College Students and Higher Rates of Mental Illness

Posted · Add Comment

College Students and Higher Rates of Mental Illness

Among young adults as an age group, college students may be more at risk for developing a mental illness than those that are non-students. Mental illness can interfere with a student’s schoolwork, social life and overall self-esteem when they are dealing with the pressures of college along with symptoms of depression or anxiety. In a work-study conducted at the University of Texas in Austin it was determined that 20-22 percent of college students on campus have had some significant issues with depression or anxiety.

A clinical psychologist involved in the study even went to speak with the University’s mental health counselors and they anecdotally responded that the percentage seemed accurate. Symptoms of mental illness seem to be more common among college students than among non-students according to the findings of this new research.

Common Mental Illnesses in College
Psychologists involved in the study were particularly concerned about the dangers of potential suicide as an outcome of mental illness among this age group. With one in four adults dealing with some type of mental illness ranging from acute depression, to schizophrenia and bipolar disorder college campuses are not immune to this problem. The most common disorders found on college campuses are depression, anxiety, eating disorders and post-traumatic stress disorder.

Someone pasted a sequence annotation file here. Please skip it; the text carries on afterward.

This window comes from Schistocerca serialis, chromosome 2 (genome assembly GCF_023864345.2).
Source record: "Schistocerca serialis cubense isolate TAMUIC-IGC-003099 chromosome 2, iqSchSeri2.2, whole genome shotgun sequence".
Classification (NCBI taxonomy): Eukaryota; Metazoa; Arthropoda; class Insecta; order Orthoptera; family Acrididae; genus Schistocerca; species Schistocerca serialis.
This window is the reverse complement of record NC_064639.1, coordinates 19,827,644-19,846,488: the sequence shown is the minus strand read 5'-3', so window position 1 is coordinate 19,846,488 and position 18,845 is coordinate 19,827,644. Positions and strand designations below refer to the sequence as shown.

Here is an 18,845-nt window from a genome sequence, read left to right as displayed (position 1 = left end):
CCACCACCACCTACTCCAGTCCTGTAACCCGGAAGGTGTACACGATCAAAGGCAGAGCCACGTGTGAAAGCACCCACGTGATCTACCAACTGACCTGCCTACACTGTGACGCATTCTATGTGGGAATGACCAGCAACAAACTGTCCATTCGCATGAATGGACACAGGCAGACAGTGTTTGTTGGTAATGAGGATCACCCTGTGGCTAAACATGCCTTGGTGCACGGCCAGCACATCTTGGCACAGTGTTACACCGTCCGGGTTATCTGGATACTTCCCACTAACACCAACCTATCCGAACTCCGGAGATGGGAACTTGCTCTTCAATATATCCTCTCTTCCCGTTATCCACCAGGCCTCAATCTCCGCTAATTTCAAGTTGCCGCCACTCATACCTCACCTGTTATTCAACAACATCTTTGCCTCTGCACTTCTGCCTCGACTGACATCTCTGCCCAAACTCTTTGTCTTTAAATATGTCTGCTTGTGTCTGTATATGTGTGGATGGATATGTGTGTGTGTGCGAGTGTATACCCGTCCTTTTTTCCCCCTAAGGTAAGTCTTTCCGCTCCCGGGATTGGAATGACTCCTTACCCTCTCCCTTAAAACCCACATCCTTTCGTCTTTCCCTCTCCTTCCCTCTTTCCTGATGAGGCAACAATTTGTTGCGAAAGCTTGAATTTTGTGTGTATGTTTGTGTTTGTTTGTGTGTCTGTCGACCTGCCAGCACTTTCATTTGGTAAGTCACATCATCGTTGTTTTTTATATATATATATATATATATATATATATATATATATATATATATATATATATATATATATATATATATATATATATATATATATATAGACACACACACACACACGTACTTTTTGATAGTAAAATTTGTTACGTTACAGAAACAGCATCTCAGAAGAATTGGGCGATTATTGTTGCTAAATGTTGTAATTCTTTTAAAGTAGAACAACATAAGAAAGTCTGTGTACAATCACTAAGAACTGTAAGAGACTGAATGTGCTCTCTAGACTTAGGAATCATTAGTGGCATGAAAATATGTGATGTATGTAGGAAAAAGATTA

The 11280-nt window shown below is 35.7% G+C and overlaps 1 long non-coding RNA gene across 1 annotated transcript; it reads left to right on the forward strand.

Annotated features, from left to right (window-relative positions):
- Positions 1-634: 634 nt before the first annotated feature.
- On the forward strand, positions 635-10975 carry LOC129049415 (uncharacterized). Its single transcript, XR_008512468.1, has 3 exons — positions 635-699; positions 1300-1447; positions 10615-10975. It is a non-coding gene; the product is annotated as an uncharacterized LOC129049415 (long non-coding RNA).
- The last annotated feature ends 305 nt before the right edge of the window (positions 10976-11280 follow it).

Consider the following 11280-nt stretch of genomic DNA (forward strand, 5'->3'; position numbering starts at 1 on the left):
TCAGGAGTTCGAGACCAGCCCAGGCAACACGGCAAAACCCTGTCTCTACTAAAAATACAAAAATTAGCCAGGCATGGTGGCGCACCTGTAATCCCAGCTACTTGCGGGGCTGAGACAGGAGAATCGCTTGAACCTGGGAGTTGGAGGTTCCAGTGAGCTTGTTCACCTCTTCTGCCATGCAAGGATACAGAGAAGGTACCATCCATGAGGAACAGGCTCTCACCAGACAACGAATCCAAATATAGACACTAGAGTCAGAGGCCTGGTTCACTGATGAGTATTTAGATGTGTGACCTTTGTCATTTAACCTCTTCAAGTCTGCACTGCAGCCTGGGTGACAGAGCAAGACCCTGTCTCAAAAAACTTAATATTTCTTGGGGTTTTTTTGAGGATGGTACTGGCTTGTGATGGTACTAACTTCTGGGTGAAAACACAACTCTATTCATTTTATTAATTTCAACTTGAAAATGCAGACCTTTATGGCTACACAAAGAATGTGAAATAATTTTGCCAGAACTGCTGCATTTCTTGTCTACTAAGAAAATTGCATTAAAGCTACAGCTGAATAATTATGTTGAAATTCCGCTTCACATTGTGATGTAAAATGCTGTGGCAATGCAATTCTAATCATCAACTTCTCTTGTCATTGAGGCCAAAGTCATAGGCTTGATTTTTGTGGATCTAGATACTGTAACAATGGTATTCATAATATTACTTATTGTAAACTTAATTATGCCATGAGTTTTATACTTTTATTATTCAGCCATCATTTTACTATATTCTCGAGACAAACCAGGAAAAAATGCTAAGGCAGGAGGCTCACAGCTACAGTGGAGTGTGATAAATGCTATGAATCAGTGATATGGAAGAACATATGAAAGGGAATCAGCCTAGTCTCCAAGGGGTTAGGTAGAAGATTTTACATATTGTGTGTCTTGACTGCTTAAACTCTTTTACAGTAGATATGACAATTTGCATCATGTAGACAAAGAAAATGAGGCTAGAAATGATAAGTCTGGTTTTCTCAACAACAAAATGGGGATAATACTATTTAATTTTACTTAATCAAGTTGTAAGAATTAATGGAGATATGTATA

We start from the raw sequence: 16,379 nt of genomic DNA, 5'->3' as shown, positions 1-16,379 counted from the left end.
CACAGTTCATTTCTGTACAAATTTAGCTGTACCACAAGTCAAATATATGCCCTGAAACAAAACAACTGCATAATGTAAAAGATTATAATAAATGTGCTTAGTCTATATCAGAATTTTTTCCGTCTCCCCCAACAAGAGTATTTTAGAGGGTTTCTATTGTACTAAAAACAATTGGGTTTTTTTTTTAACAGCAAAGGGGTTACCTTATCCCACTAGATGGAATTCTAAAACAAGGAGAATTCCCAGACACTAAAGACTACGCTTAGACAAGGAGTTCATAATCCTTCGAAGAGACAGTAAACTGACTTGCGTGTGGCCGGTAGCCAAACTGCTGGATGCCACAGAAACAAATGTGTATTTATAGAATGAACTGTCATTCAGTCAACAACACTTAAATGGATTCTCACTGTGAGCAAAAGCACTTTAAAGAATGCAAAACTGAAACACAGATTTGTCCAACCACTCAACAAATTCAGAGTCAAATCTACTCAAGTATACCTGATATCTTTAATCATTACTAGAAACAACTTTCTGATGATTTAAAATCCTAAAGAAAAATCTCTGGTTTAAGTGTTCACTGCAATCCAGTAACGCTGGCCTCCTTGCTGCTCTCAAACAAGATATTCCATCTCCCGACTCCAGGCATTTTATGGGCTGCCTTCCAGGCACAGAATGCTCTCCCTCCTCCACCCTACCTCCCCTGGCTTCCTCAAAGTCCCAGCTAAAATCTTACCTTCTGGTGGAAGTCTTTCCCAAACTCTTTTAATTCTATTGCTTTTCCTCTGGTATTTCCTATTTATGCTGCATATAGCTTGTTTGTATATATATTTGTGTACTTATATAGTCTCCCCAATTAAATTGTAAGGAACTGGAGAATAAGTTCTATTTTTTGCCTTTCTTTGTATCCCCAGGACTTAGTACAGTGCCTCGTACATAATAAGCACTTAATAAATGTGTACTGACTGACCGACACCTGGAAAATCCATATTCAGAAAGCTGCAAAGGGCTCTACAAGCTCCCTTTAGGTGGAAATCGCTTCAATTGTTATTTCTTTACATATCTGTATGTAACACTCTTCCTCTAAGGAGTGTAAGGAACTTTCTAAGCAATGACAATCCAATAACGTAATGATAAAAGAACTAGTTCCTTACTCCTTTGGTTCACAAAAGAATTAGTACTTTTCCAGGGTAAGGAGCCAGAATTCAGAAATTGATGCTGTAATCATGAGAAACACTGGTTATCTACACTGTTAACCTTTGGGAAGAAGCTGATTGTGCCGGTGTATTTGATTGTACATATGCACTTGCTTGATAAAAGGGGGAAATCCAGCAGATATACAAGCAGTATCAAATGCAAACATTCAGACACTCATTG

According to the study, 44 percent of college students reported feeling symptoms of depression with many reporting that they felt so depressed it was difficult to function. An overwhelming 80 percent of students said that they frequently experience daily stress while 13 percent were actually diagnosed with an anxiety disorder. The study also found that 40 percent of female college students suffer from eating disorders with an increase in the male population as well. The percentage range of PTSD among college students is 6 to 17 percent which is higher than the general population.

Mental Health and Struggling in School
The study discovered that many of the students suffering from depression experienced some type of trauma. Symptoms include a sad, irritable mood with alterations in parts of the brain that affect movement and thinking. Patients with depression can also experience low motivation, low energy, hopelessness and a lack of purpose. People can also become withdrawn and have trouble sleeping all of which can affect their ability to function in college.

The stress of schoolwork can sometimes contribute to the development of symptoms of depression but psychiatric help and medication can help students return to a better level of functioning. Anxiety can also immobilize people who suffer from it in severe forms such as general anxiety disorder or panic disorder. Many students suffer from a combination of anxiety and depression which can make it especially difficult for them to succeed in their classes or maintain a normal social life. They may find it hard to focus in class or even struggle to get out of bed.

Eating disorders mostly affect female students but they can occasionally affect males as well. People may fall under the category of restrictive eating such as anorexia nervosa or binge-purge type of disorder like bulimia. Students can often suffer from both depression and an eating disorder as their eating habits sometimes become a way of coping with their feelings of sadness or fear. Young people can experience PTSD often as a result of military service or in response to an incident of sexual assault.

With the rise of sexual assault there are more women that suffer from PTSD than men throughout non-military population. It is clear from the study that mental illness is a significant issue among college students. The authors of the study want people to be more aware of the signs of mental illness among their peers so that they can seek help before symptoms become worse.